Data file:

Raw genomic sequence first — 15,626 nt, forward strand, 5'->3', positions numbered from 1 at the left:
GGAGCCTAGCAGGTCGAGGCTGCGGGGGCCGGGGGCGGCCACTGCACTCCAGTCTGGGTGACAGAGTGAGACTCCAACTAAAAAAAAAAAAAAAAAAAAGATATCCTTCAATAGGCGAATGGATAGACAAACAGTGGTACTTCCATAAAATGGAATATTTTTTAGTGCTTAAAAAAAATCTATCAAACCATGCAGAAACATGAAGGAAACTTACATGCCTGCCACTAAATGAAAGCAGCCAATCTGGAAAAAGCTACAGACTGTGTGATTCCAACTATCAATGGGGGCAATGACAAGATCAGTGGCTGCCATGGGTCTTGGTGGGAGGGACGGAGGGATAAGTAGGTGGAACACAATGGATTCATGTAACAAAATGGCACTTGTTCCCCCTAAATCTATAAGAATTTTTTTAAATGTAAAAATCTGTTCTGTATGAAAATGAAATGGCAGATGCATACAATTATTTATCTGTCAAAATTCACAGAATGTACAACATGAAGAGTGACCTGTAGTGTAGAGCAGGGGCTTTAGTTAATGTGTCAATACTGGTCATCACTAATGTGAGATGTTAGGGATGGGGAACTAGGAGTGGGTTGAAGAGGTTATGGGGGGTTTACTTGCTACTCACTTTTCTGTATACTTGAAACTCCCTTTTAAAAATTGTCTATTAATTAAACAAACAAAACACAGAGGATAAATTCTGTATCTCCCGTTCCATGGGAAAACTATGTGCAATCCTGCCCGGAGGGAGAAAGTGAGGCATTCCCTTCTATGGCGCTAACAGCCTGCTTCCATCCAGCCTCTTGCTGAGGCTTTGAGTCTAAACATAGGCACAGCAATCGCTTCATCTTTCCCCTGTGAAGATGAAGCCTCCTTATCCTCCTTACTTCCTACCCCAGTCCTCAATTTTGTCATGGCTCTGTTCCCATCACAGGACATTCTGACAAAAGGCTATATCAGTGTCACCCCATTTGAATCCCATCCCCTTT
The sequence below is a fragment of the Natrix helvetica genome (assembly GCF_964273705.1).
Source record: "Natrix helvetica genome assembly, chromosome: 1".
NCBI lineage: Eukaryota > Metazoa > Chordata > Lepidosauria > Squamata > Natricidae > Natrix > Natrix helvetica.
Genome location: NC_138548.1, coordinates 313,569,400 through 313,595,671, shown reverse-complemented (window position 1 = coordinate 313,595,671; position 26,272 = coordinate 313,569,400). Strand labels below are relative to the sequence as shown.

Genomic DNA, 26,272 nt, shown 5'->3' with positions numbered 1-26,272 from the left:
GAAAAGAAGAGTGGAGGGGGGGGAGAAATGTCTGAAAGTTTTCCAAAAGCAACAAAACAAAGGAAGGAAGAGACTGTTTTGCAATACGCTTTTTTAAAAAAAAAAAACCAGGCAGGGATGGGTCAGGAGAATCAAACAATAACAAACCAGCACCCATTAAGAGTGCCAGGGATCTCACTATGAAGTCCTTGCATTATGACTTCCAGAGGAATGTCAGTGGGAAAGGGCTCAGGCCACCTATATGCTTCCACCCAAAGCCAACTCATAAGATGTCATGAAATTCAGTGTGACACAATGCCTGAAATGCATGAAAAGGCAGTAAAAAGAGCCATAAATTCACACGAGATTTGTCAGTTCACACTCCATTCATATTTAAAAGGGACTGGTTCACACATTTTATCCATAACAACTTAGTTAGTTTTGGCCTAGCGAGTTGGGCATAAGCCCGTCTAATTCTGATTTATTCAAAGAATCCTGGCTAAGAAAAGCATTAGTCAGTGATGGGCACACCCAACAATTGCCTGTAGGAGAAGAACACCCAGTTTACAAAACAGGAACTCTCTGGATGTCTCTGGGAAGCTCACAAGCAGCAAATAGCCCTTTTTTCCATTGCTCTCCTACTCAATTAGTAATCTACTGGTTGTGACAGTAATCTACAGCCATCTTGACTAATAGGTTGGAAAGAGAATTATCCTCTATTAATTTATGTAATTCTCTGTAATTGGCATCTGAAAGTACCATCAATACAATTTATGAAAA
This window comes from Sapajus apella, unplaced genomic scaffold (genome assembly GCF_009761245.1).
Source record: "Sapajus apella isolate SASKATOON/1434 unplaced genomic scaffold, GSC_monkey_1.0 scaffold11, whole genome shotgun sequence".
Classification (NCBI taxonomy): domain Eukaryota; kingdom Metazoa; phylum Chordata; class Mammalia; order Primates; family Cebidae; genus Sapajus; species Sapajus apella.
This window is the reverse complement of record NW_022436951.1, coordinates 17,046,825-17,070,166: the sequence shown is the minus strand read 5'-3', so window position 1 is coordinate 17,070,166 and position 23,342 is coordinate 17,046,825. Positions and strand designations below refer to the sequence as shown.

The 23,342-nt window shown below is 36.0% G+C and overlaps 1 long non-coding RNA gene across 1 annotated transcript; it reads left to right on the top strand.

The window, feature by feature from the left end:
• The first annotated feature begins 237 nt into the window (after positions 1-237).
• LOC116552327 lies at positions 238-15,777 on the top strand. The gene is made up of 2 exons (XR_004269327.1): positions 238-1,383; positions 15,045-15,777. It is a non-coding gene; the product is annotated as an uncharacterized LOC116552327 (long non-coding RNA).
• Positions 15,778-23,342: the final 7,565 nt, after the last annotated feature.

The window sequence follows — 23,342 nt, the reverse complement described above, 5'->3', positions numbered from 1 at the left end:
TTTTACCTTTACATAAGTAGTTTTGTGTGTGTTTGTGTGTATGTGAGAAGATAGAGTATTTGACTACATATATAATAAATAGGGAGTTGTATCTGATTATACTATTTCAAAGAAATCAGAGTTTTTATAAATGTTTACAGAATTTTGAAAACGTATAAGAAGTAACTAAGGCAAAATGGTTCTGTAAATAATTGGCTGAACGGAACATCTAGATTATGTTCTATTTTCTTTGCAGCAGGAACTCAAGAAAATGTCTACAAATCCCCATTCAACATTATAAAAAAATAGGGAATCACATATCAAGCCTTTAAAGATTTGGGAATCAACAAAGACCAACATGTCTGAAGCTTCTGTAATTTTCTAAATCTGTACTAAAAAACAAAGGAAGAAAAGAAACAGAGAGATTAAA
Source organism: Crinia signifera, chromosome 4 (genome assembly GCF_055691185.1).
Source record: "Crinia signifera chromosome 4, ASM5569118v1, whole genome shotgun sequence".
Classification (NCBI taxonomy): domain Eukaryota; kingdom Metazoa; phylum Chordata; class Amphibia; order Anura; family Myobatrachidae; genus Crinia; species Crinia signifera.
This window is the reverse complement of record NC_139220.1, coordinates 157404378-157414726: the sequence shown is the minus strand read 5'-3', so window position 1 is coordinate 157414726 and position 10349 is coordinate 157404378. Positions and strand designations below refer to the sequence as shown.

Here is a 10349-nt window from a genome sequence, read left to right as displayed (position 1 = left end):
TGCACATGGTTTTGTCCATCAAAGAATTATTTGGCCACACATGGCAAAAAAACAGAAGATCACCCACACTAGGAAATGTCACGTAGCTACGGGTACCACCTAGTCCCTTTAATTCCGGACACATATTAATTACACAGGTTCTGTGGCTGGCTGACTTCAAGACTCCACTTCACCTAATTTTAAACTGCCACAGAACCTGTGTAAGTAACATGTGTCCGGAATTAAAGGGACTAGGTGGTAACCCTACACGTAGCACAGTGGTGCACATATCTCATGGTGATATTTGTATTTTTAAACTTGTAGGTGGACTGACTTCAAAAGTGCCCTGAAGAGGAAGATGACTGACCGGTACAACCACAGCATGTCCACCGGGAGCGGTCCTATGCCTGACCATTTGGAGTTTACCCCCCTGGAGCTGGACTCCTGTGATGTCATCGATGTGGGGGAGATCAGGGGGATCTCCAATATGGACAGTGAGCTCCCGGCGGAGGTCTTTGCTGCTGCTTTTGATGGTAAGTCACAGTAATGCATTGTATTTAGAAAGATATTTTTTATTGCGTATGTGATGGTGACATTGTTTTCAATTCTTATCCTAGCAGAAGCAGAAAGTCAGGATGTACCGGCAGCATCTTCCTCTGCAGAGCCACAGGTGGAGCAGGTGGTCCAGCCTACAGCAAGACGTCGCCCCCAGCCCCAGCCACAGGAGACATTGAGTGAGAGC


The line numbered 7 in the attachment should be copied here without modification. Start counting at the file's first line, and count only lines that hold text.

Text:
Genomic DNA, 26,272 nt, shown 5'->3' with positions numbered 1-26,272 from the left: